Ynamides are versatile building blocks used to develop various attractive organic molecules. Because of the importance of ynamides, many synthetic methods have been developed (Scheme 1; a-c). These previous synthetic methods are general and practical to afford multiple types of ynamides. However, they cannot be employed for synthesizing complex molecule-derived ynamides because of the harsh reaction conditions and limited substrate availability.

In our research on developing hypervalent iodine compounds, we recently developed a synthetic method of ynamides by the copper-catalyzed N-alkynylation of sulfonamide with alkynyl benziodoxolone. However, this method has a limited substrate scope because of the limited availability of alkynyl benziodoxolone. In the backdrop of these studies, we hypothesized that the combination of the synthesis of a terminal diynamide by the copper-catalyzed electrophilic diynylation of sulfonamides with diynyl benziodoxolones (diyne-BX) with silyl-protective groups and late-stage copper-catalyzed azide-alkyne cycloaddition (CuAAC) could enable the synthesis of a complex molecule-derived ynamides. We present a novel diversity-oriented synthetic method for ynamides with complex molecule substituents using the copper-catalyzed N-diynylation of sulfonamide with triisopropylsilyl-diyne-BX, deprotection, and late-stage CuAAC sequence (Scheme 1; d).


First, we devised a method for synthesizing TIPS-diyne-BX (Scheme 2; 3). Importantly, 3 can be handled at room temperature under air and stored in the refrigerator for at least a month. Next, we examined the reaction conditions for the electrophilic diynylation using N-tosylaniline (2a) and TIPS-diyne-BX (3). By examining the solvent, catalyst, ligand, and base, the optimized reaction conditions were determined. The features of this reaction were as follows: (1) EtOH afforded a better yield than other solvents; (2) CuI afforded a better yield than other metal catalysts (Ni, Co, Fe and Au); (3) the electron-rich bipyridine ligand (L1) afforded a better yield than other ligands, such as phenanthroline, terpyridine, diketone, and amino acid; and (4) finely powdered potassium carbonate afforded a higher yield than other bases, including granular potassium carbonate. With the knowledge of the optimized reaction conditions, we investigated the scope and limitations (Scheme 2).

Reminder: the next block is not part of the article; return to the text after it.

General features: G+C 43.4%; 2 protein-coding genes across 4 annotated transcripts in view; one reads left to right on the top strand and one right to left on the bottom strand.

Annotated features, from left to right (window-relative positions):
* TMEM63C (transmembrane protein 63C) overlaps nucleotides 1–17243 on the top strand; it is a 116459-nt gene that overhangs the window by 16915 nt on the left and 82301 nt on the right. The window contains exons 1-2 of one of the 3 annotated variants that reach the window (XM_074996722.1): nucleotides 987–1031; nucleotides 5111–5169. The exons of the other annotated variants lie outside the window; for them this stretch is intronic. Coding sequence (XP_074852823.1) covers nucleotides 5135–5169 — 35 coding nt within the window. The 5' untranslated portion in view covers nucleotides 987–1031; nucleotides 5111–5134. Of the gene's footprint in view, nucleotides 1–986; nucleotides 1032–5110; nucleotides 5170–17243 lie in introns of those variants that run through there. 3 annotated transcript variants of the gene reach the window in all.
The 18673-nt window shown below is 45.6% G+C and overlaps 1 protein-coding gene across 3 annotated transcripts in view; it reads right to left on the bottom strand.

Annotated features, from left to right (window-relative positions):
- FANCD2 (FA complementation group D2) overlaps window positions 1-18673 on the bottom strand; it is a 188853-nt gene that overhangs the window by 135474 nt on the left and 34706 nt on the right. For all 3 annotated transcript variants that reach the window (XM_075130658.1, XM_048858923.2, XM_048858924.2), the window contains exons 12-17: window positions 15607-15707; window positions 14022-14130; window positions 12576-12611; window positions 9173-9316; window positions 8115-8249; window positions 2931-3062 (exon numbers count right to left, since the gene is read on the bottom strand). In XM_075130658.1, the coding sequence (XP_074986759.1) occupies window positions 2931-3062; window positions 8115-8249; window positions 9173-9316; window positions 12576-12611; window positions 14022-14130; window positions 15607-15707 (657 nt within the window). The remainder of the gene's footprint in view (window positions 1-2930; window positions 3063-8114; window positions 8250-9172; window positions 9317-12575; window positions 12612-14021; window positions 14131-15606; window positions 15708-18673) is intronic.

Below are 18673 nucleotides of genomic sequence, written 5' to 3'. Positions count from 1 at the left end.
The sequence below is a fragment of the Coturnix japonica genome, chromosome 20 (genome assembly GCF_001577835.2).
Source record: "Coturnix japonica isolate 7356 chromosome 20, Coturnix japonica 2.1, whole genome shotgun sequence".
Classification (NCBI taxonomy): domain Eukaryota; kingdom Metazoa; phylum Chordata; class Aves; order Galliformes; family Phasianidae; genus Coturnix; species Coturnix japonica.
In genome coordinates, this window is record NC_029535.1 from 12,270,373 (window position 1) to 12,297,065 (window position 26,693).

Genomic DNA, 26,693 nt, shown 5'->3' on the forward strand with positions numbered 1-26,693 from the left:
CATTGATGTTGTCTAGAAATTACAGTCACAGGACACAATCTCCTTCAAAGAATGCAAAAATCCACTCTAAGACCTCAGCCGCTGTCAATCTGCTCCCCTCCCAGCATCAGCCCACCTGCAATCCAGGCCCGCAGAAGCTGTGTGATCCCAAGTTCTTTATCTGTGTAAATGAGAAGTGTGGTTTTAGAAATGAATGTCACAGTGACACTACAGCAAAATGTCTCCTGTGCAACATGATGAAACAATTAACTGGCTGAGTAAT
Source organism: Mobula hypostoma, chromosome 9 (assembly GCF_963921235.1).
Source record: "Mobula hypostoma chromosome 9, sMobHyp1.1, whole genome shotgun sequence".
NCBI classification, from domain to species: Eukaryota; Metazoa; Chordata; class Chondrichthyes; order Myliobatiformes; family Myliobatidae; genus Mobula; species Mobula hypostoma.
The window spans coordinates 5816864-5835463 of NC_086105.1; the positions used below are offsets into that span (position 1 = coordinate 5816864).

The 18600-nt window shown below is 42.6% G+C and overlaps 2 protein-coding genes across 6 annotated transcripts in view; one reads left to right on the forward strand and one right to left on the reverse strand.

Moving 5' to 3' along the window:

Next, we examined the deprotection conditions. We obtained the terminal diynamide (Scheme 3; 5) in high yield with tetrabutylammonium fluoride in the presence of AcOH as a proton source. Subsequently, we examined the reaction conditions for late-stage CuAAC with terminal diynamide 5 and benzyl azide (6a). To our knowledge, CuAAC with terminal diynamide has not been reported before. Probably because of the sensitivity of the ynamide moiety to hydrolysis, an aqueous solvent afforded poor results. However, high yield of desired ynamide 7a was obtained under anhydrous condition with dichloromethane as the solvent (Scheme 3). Under the optimized condition, various complex molecules-derived ynamides were synthesized using various azides with pyrene, amino acids, nucleoside, and N-acetylglucosamines in good to high yields; such ynamides are difficult to obtain by other synthetic methods (Scheme 3).


In conclusion, we developed a novel synthetic method for ynamides with a late-stage diversification strategy through the copper-catalyzed electrophilic diynylation of sulfonamide with TIPS-diyne-BX, deprotection, and CuAAC sequence. The versatility of this diversity-oriented synthetic method was demonstrated by synthesizing the complex molecule-derived ynamides with pyrene, amino acids, nucleoside, and N-acetylglucosamines as substituents.

This work was supported by JSPS KAKENHI Grant Nos. 19K06977 and 22K06530 and Grants for Research from OGAWA Science and Technology Foundation and SIS (The Society of Iodine Science).

Article information

Literature name : Chemical Communications
Article title : Late-stage diversification strategy for synthesizing ynamides through copper-catalyzed diynylation and azide-alkyne cycloaddition
Author list : Ryohei Kawakami, Suguru Usui, Norihiro Tada*, Akichika Itoh*
Volume and number : Vol. 59, No. 4
Page : 450-453
DOI: 10.1039/D2CC05575A

Lab name

Laboratory of Pharmaceutical Synthetic Chemistry